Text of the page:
(e) Comments on proposed Rule 2921(b)(2)—Customer Information
As originally proposed, the rule would have required members to make reasonable efforts to obtain from a customer a variety of information, including age, financial situation, liquid net worth and intended use of the deferred variable annuity. Some commenters urged NASD to delete this provision, stating that NASD Rules 2310 and 3110, as well as Rule 17a-3(17)(i)(A) of the Act, should govern the information that members are required to gather in making recommendations to purchase or exchange deferred variable annuities.
Commenters also criticized a number of the terms used in this provision. Some viewed the terms “financial situation” and “liquid net worth” as vague and redundant. Others questioned what constitutes a legitimate intended use of a deferred variable annuity  and whether “other insurance holdings” would be limited to life insurance or would also encompass automobile and health insurance. One commenter also inquired whether a registered representative must look to liquidity needs at the time of the sale or in the future and whether investment experience means experience in deferred variable annuities or overall investment experience. After considering the comments, NASD has determined to retain this paragraph with limited revisions.
iii. Comments on Proposed Rule 2821(c)—Principal Review and Approval
The rule, as originally proposed, would have required principals to review and approve the purchase or exchange of a deferred variable annuity before the customer's application was transmitted to the issuing insurance company for processing, regardless of whether the transaction was recommended.
(a) General Comments
Several commenters viewed the proposed principal review requirement as unduly duplicative of NASD Rule 3110. Some stated that the proposed timing requirement and additional standards for principal review would be disruptive for firms that use automated systems to approve transactions that meet established criteria, and one suggested requiring manual principal review only when an application does not meet a firm's standard criteria.
(b) Comments on Proposed Rule 2821(c)(1)—Timing of Principal Review
Two commenters supported the proposed provisions relating to the timing of principal review, stating that it would ensure that a principal would have sufficient time for a complete review while providing greater assurances that unsuitable transactions would not be consummated. Numerous commenters, however, objected to the principal review deadline. Some were concerned that members would be subject to liability for market changes during the delay for supervisory review. Others stated that the timing deadline would require costly reprogramming of broker-dealers’ electronic processing systems that forward contracts to the insurance company and the broker's home office at the same time.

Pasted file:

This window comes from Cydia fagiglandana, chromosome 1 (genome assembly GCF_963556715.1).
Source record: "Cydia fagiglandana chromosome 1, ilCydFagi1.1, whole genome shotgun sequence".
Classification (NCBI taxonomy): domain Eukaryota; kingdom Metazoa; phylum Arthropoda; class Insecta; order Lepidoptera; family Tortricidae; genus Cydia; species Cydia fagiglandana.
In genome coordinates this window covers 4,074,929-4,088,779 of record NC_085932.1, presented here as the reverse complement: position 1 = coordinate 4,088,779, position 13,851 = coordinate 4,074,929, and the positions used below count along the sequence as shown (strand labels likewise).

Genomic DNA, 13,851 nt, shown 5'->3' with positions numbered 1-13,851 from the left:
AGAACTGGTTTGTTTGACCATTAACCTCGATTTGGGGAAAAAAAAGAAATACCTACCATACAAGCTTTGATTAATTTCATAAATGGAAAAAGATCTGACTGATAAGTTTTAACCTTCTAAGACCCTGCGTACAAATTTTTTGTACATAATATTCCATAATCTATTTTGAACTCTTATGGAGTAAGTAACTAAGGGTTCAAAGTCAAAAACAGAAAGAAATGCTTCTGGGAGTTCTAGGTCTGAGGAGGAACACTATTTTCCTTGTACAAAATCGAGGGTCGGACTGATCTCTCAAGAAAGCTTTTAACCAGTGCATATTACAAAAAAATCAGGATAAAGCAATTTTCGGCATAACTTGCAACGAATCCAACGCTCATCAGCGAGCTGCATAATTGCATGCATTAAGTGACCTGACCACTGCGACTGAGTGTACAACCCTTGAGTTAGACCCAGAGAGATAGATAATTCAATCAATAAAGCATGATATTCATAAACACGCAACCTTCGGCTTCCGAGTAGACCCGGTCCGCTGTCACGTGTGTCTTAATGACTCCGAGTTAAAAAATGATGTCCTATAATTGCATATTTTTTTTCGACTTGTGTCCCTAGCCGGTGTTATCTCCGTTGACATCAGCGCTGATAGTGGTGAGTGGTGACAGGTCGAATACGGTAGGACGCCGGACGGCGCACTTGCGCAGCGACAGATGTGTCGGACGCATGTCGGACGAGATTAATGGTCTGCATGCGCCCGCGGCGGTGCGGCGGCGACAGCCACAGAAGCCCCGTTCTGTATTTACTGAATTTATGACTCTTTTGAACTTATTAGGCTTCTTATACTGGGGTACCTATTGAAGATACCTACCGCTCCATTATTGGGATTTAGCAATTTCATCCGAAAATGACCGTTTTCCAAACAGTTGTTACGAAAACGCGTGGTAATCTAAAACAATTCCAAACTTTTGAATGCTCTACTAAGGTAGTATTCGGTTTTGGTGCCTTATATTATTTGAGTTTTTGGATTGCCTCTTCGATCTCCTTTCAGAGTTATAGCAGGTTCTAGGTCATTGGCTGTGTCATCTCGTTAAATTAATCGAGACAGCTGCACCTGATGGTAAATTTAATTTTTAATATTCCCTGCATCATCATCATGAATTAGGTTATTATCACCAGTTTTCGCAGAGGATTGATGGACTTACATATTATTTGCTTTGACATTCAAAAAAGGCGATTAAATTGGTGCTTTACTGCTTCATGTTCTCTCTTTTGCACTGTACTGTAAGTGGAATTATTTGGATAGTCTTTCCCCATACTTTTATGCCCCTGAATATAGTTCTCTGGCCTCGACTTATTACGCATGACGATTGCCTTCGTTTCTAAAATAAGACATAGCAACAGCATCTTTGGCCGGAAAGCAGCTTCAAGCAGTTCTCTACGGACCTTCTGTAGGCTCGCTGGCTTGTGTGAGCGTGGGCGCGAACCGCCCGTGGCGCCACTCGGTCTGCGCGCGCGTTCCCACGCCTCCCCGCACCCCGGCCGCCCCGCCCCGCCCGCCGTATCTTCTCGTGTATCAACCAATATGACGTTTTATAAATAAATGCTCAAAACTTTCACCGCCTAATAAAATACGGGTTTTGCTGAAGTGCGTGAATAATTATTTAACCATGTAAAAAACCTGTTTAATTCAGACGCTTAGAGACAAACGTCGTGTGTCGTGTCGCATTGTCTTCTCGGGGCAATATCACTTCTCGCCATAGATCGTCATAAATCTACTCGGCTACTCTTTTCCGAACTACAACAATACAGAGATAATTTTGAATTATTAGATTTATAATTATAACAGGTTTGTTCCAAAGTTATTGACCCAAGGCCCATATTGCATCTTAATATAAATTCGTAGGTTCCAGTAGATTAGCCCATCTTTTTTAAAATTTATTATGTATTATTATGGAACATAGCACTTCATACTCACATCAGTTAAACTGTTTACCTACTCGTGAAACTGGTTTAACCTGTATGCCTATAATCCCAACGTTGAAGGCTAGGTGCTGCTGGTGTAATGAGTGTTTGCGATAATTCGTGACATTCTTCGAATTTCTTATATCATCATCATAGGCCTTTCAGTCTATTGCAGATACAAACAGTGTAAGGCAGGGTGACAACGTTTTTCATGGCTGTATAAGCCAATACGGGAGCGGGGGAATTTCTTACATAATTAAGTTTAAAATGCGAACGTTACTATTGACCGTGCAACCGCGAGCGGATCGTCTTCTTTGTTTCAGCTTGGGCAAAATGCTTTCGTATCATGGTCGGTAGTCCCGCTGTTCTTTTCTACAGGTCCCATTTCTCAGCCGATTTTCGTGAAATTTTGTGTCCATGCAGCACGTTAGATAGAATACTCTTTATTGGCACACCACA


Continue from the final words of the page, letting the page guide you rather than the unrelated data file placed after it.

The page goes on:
One commenter stated that the interaction of this provision with other Commission and NASD rules could limit a firm's ability to review applications thoroughly. Another stated that time-linking the application process with supervisory review would Start Printed Page 36845impair the goal under the Investment Company Act of 1940’s for timely processing. Some commenters stated that a delay in pricing the contract would be unfair to investors.
Two commenters recommended that NASD require the review to be completed prior to the insurance company issuing the contract. One of these commenters noted that while this would require logistical coordination between the principal and the issuer, it would allow insurers to process applications coextensively with the supervisory review, but before the security is issued. Others recommended requiring principals to conduct their review and approval promptly after the completion of the contract application and in accordance with procedures reasonably designed to ensure that problematic purchases are detected and disapproved.
A few commenters stated that the time deadline would not work in the context of direct sales, in which an insurance company may not know of an applicant’s interest in a deferred variable annuity until it receives the application. Another stated that the timing deadline would not take into account situations in which the registered principal is housed in the insurance company.
A few commenter also stated that their current supervisory structure as an Office of Supervisory Jurisdiction would be incapable of dealing with the prior approval requirement and they would be forced to eliminate this form of supervisory structure. One commenter stated the requirement could overwhelm principals, and another stated that it would require members to allocate two to three times the supervisory staff for deferred variable annuities than for any other product.